Yen storms ahead as euro hit by Ireland downgrade

SYDNEY (BestGrowthStock) – The yen was up near 15-year highs on the dollar and a nine-year peak on the euro on Wednesday as dismal U.S. data and a renewed slide in stocks sent investors scrambling for safe-havens.

The euro also took a hit when Standard & Poor’s downgraded Ireland to AA- and warned the outlook was still negative, fanning worries about euro zone sovereign debt and the banking system.

Only fears of intervention restrained the yen as the Nikkei business daily reported Japan’s Ministry of Finance might sell the currency if speculators drive it up too much.

The newspaper also reported the Bank of Japan was considering additional policy easing, though dealers suspect the central bank is highly reluctant to do anything really drastic.

The dollar sank as deep as 83.60 yen at one point, before crawling up to 84.25 on the intervention alert. The single currency fell as much as 2.2 percent to 105.44 yen, before steadying at 106.43.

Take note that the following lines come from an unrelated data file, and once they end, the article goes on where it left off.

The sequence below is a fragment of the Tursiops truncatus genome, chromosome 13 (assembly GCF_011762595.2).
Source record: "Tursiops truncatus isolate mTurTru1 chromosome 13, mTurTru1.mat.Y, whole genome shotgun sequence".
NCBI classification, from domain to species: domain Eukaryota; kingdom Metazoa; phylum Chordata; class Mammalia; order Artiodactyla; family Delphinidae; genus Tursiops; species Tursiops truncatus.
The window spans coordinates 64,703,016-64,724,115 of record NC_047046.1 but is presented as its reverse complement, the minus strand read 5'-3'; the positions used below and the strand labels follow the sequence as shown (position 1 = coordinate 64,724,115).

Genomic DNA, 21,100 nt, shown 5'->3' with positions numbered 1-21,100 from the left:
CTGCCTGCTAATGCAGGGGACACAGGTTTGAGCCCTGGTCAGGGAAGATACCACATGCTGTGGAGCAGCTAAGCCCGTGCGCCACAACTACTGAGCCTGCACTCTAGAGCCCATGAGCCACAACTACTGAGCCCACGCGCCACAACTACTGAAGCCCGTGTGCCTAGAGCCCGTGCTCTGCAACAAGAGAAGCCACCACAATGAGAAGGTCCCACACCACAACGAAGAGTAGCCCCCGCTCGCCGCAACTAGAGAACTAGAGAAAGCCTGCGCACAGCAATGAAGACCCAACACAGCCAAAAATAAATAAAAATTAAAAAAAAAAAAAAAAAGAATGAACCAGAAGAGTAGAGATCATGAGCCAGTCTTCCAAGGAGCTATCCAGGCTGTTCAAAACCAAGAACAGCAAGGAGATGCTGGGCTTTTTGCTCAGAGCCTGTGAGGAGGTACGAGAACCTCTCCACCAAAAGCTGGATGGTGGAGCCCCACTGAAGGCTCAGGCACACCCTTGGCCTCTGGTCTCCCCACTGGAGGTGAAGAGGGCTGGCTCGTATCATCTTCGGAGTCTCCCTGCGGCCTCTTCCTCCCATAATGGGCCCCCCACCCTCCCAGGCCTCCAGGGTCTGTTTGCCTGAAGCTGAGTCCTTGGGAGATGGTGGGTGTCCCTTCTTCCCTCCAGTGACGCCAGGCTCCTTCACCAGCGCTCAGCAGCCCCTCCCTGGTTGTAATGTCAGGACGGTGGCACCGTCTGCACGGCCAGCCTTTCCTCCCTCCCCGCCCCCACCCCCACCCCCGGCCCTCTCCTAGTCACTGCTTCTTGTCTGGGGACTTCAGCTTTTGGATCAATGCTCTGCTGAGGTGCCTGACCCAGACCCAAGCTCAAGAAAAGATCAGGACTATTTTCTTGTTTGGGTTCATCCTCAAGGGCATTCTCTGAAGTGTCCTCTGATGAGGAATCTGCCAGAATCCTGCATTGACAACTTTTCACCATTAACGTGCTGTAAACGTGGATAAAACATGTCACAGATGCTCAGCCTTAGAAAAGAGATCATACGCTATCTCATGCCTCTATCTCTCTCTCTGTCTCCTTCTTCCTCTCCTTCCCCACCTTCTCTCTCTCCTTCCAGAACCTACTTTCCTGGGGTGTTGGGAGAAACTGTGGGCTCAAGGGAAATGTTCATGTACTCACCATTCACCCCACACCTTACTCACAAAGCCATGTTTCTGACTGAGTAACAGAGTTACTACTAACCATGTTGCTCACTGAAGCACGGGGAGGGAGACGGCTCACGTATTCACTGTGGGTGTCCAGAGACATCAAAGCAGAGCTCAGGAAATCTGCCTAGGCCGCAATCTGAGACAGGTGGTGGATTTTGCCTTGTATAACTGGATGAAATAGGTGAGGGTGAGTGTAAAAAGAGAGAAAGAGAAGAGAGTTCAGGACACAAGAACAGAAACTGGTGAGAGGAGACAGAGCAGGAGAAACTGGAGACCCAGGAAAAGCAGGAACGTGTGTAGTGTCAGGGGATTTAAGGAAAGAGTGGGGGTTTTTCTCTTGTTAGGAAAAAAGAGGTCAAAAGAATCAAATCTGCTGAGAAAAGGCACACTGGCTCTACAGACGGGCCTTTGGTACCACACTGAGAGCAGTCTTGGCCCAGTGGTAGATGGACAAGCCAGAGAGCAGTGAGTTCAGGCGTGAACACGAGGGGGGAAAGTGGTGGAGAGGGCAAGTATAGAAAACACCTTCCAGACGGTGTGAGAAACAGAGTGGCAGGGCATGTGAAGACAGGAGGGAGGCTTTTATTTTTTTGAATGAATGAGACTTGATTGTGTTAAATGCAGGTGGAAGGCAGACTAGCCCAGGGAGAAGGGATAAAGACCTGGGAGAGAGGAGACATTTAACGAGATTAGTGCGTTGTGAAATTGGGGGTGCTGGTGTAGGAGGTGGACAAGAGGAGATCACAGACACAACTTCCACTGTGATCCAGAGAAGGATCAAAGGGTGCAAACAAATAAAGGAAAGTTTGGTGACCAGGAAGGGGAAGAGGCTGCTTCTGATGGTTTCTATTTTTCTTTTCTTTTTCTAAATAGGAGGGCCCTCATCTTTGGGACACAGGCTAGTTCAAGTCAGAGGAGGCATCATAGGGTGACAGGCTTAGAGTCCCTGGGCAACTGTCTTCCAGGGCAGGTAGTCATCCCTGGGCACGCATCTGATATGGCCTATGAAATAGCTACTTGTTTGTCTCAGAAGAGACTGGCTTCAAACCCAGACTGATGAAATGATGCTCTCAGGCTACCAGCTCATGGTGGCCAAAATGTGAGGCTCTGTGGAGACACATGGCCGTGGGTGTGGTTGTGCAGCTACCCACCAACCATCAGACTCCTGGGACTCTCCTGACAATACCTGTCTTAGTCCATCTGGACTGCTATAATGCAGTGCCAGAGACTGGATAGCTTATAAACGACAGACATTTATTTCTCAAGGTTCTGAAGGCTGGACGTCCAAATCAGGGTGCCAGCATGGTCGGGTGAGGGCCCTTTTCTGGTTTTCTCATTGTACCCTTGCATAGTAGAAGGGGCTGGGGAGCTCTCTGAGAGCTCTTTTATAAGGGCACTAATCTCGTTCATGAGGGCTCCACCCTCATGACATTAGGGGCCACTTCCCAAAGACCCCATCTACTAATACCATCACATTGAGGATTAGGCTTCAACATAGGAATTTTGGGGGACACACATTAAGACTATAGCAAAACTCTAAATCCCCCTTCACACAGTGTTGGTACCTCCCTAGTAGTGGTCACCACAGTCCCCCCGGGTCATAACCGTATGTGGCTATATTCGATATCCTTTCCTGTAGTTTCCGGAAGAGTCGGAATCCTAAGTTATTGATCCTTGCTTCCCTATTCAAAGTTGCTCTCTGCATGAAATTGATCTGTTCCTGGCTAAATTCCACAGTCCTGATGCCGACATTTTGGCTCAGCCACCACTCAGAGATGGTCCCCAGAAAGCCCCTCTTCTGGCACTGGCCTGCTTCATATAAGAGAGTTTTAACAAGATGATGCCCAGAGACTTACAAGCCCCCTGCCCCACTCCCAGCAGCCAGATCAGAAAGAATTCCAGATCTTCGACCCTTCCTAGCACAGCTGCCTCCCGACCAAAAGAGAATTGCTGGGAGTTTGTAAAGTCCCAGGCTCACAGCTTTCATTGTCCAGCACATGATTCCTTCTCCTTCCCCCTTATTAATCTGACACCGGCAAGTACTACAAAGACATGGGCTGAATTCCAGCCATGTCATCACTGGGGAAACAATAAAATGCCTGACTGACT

“The overnight session was characterized by a rather sharp round of risk aversion that started late yesterday, gained momentum during the European session and became entrenched following shockingly soft U.S. data,” said analysts at RBC Capital Markets.

“The yen and Swiss franc were the undisputed winners, with the Aussie and Canadian dollars making up the rear.”

A 27 percent drop in existing U.S. home sales [ID:nN24249810] caused much of the damage, knocking the S&P 500 (.SPX: ) down 1.5 percent and sending Treasury yields to new lows (US/: ).

The data were so bad they sparked talk the Federal Reserve could embark on a fresh round of quantitative easing, which seemed to tarnish the U.S. dollar’s claim to be a safe haven.

A resulting wave of short-covering lifted the euro from a low of $1.2587 to as high as $1.2718 at one stage, before news of the Ireland downgrade dragged it back to $1.2635.

The euro fared less well on the Swiss franc, collapsing to a record low around 1.3015 francs compared to 1.3225 at the end of last week.

Traders were now waiting to see how far the Nikkei (.N225: ) will fall, figuring the steeper the loss the more possible it was the Japanese authorities might finally bite the bullet and intervene.

(Reporting by Wayne Cole; Editing by Ed Davies)

Yen storms ahead as euro hit by Ireland downgrade